Anna Blake for Relaxed & Forward Want more? Visit The Relaxed & Forward Barn School to see our class schedule, online courses, and virtual clinics available on a revolving basis on Calming Signals, Affirmative Training, and More. Join our community there. Or go to AnnaBlake.com to find out more, book a live consultation or lesson, subscribe for email delivery of this blog, or ask a question about the art and science of working with horses. Join us in The Barn, our online training group with video sharing, audio blogs, live chats with Anna, and so much more.

Anna Blake

27 thoughts on “What Horses Want to “Talk” About.”

  1. This could not have come on a better day. I have a lesson today at 5:30 and have been focusing on relaxing, accepting and the horse as a whole. Thank you so much!

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  2. If only we could do this with children as well as horses. I love your insightful reflections, they make me feel like I’m not alone in how I am with my horses. I care for one that is a twin (all three lived), but he did not get the mothering he needed or the care he needed from the owner due to finances. We rescued him at age 11. He was anxious and had extreme attachment issues and would even nurse in the air when feeling insecure (they had named him “trouble” and his sister “Love”, we renamed him, Merlin). When we brought him home we made sure he had food 24-7, and when he got anxious we stayed grounded (it was hard sometimes and we weren’t always perfect as he would get nippy and aggressive). Three years later he has developed new neuropathways and able to regulate his anxiety himself and can connect in healthy ways, he is truly a different horse. No training, all relationship-based but it took quite a long time. We didn’t think of riding him since his legs had issues from being a twin and not getting the proper braces (we have decided to stop riding all our horses, but that is a personal choice), but he is strong and healthy and an amazing teacher. Thank you again for these beautiful insights.

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  3. Thanks for this! Always a good reminder to accept them for who and what they are, to learn trust, understand the value of a true partnership. And to breathe…

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  4. Thank you Anna. Your post was exactly what I needed as I struggle with training my 17 year old Thoroughbred rescue who came to me GREEN, who I’ve had for 5 years and is only a little less green, but who is so much more comfortable in his skin, self-confident, and trusting of me and what i ask of him. Over the past 5 years we’ve worked with 5 trainers, but ultimately his training has always come back to me. And I’m merely a late-life horse owner who is in love with these incredible spirits.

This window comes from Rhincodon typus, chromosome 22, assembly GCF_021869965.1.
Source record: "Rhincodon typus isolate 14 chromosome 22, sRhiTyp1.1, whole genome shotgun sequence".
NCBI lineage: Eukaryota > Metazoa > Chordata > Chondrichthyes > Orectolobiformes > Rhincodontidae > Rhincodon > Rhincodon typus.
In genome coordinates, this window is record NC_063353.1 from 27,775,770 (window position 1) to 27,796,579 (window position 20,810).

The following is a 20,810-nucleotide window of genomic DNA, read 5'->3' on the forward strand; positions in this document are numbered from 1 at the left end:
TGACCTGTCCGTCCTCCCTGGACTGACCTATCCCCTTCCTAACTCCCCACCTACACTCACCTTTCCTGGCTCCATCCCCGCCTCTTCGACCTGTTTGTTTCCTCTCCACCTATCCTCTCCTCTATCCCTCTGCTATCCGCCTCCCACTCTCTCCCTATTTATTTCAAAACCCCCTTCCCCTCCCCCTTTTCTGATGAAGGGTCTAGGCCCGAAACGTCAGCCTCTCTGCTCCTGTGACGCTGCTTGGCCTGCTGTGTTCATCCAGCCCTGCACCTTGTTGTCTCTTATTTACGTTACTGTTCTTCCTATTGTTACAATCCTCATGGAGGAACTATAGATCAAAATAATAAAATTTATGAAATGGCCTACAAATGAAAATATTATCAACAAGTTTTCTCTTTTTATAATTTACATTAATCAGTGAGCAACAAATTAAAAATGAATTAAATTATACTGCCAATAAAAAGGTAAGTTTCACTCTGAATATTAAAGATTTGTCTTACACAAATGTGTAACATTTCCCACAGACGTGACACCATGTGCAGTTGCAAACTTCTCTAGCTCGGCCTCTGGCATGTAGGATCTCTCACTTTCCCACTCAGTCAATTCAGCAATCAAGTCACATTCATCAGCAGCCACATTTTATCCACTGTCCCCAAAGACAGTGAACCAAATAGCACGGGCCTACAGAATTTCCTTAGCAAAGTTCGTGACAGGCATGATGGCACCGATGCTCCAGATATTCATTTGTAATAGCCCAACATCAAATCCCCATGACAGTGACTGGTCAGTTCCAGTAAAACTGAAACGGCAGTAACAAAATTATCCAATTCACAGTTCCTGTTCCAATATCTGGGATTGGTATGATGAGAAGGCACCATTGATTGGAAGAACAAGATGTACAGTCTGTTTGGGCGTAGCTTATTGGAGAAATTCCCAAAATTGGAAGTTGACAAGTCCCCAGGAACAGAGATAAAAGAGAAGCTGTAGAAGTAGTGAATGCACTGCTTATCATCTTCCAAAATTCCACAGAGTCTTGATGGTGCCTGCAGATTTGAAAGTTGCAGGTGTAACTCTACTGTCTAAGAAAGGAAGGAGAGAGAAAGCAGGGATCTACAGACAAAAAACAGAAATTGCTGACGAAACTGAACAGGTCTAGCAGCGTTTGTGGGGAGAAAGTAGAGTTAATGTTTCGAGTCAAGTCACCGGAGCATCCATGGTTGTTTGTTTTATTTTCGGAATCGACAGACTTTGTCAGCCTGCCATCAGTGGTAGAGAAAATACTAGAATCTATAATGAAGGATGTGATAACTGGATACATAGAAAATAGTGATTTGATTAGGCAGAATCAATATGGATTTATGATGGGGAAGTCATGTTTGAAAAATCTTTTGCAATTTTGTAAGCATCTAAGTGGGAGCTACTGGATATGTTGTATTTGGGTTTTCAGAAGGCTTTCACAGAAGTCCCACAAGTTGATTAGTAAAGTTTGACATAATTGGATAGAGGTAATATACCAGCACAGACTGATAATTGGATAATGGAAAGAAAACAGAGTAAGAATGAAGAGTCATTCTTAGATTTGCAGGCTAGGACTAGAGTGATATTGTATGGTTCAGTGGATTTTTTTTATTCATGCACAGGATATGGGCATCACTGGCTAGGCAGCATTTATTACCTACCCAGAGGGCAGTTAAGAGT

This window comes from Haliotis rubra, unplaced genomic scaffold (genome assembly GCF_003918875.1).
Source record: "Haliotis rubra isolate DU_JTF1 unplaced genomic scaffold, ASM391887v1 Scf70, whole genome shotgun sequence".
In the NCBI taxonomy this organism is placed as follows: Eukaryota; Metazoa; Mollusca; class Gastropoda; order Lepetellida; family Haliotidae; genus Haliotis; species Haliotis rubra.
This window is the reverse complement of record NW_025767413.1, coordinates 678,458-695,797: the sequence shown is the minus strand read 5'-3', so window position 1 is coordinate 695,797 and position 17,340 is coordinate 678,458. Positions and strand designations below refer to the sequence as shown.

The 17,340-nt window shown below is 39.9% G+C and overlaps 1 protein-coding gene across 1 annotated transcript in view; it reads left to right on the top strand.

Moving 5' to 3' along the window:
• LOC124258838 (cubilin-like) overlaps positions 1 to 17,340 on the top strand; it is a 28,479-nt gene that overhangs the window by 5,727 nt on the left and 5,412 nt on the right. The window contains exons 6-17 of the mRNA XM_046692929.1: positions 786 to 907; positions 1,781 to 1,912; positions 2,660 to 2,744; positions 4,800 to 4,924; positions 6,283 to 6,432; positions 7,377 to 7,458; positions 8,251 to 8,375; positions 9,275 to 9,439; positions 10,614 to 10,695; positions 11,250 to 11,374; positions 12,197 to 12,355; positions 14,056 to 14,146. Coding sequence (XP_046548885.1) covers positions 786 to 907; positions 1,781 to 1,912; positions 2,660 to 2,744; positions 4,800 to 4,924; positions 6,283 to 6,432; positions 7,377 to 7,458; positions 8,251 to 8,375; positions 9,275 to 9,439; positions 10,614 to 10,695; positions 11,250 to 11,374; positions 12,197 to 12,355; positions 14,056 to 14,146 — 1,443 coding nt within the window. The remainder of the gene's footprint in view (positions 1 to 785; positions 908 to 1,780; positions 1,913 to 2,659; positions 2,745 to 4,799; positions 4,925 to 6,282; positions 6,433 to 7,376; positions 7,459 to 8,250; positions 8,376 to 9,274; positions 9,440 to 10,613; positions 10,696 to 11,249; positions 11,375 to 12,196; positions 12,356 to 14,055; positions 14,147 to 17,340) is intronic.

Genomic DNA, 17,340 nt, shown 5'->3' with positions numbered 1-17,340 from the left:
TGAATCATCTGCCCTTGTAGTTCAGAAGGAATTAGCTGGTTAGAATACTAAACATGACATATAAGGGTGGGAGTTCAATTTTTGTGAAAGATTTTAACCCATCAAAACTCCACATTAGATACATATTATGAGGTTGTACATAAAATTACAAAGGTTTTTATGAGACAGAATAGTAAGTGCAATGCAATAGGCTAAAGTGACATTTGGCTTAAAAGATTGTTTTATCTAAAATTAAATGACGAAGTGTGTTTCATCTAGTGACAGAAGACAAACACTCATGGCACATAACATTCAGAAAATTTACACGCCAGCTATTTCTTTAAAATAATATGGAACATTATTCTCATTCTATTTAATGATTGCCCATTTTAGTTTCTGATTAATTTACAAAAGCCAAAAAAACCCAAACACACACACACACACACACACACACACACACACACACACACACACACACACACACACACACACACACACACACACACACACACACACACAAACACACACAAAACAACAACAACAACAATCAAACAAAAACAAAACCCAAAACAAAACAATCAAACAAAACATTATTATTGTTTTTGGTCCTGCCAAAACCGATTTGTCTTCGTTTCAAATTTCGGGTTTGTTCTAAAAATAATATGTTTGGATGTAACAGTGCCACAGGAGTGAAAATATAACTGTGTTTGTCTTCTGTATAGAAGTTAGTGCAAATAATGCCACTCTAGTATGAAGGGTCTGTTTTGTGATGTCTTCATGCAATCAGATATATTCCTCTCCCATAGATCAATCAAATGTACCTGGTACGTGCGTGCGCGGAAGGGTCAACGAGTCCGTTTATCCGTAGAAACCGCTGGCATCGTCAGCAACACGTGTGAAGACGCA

I will reread this post again and again for help and inspiration to keep me on track to do right by him.

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    • Christa, your story sounds remarkably similar to my experience with my rescued Mustang. 11 when I got him and GREEN. Today he remains green as far as training goes, but he is exactly how you describe your boy. If he’s happy, then I am happy. We will continue for the rest of our lives, together.

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  5. Such a wonderful way to be. Accept what is and give them quiet affirmations so they can build on that. 🙂 I so love how when you get something right, it always seems like it’s so simple, that it’s difficult. I try to remind myself of a simple one liner that I was once told when riding my horse…get with your horse, so he can get with you. Thanks again Anna, I always feel blessed after reading your words.

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  6. Your insights are incredible, Anna. Horse owners are so lucky to have you advocating for their horses (by teaching their owners). Thank you! Someday I will make one of your clinics.

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  7. So much for me in here: the timid rider, the scared horse, and why I like therapy – I never thought of it that way! Someone listens to me and does not make me wrong! And I try to do the same for my horse (and dog, kids, husband and friends). Sometimes I succeed, even. This article will help me succeed more often. Thank you!

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  8. Wow. I adopted a horse seven weeks ago. These just speaks to me about how I have felt and how I have tried to be with him. Maybe my instincts are right and we’ll be just fine.

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  9. Hi Anna,
    I am so fortunate to have found your teachings. It is exactly where I want to go with my new 7 year old OTTB Sundance. He had 18 starts over 4 years and was kept at his owner/trainer’s farm for about 9 months post racing. An OTTB rescue organization was then able to purchase him and his brother. I adopted him 4 weeks later. As of 11 days ago he has been at our boarding farm in northern Michigan. I plan to go very slowly in bringing him along and letting him settle into his new environment until he feels secure. He runs to the gate when I whistle and he sees me, which is encouraging. We take long walks in hand around the farm, up and down the barn aisles, spend time in the round pen at liberty, and around the indoor arena. He started off getting big and snorty, but is already walking quieter. I will remember to always reward his every try and answer his questions. I’m not sure when will be the right time to ride him but just want to build a relationship first. Any comments or suggestions will be most appreciated.Thanks for all you do to help us do justice to these magnificent animals. Mary

    Reply